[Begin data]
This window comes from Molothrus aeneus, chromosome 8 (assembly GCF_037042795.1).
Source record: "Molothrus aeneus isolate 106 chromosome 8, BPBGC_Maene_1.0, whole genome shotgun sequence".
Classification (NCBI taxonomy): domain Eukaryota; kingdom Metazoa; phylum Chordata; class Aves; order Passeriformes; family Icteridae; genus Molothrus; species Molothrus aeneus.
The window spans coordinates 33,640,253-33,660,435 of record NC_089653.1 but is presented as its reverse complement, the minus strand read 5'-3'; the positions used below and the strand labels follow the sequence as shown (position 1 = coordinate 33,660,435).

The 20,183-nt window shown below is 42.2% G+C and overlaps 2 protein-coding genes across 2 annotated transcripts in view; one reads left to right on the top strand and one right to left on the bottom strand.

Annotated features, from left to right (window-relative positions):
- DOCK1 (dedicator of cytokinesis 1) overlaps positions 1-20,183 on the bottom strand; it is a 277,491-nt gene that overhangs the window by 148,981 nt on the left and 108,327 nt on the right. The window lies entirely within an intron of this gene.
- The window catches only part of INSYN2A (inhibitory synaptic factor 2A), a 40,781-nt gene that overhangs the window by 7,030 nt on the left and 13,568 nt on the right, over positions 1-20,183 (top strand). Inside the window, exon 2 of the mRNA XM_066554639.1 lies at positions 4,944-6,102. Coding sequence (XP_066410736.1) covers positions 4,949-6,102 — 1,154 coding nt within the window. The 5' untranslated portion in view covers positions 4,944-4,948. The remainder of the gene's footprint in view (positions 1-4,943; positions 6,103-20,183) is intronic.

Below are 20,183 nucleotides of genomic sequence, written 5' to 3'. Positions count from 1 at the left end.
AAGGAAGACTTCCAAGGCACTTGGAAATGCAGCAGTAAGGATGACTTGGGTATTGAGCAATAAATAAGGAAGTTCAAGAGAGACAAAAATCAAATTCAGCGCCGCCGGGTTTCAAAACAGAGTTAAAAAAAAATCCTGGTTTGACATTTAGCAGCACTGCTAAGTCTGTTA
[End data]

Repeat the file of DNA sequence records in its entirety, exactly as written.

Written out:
This window comes from Molothrus aeneus, chromosome 8 (assembly GCF_037042795.1).
Source record: "Molothrus aeneus isolate 106 chromosome 8, BPBGC_Maene_1.0, whole genome shotgun sequence".
Classification (NCBI taxonomy): domain Eukaryota; kingdom Metazoa; phylum Chordata; class Aves; order Passeriformes; family Icteridae; genus Molothrus; species Molothrus aeneus.
The window spans coordinates 33,640,253-33,660,435 of record NC_089653.1 but is presented as its reverse complement, the minus strand read 5'-3'; the positions used below and the strand labels follow the sequence as shown (position 1 = coordinate 33,660,435).

The 20,183-nt window shown below is 42.2% G+C and overlaps 2 protein-coding genes across 2 annotated transcripts in view; one reads left to right on the top strand and one right to left on the bottom strand.

Annotated features, from left to right (window-relative positions):
- DOCK1 (dedicator of cytokinesis 1) overlaps positions 1-20,183 on the bottom strand; it is a 277,491-nt gene that overhangs the window by 148,981 nt on the left and 108,327 nt on the right. The window lies entirely within an intron of this gene.
- The window catches only part of INSYN2A (inhibitory synaptic factor 2A), a 40,781-nt gene that overhangs the window by 7,030 nt on the left and 13,568 nt on the right, over positions 1-20,183 (top strand). Inside the window, exon 2 of the mRNA XM_066554639.1 lies at positions 4,944-6,102. Coding sequence (XP_066410736.1) covers positions 4,949-6,102 — 1,154 coding nt within the window. The 5' untranslated portion in view covers positions 4,944-4,948. The remainder of the gene's footprint in view (positions 1-4,943; positions 6,103-20,183) is intronic.

Below are 20,183 nucleotides of genomic sequence, written 5' to 3'. Positions count from 1 at the left end.
AAGGAAGACTTCCAAGGCACTTGGAAATGCAGCAGTAAGGATGACTTGGGTATTGAGCAATAAATAAGGAAGTTCAAGAGAGACAAAAATCAAATTCAGCGCCGCCGGGTTTCAAAACAGAGTTAAAAAAAAATCCTGGTTTGACATTTAGCAGCACTGCTAAGTCTGTTA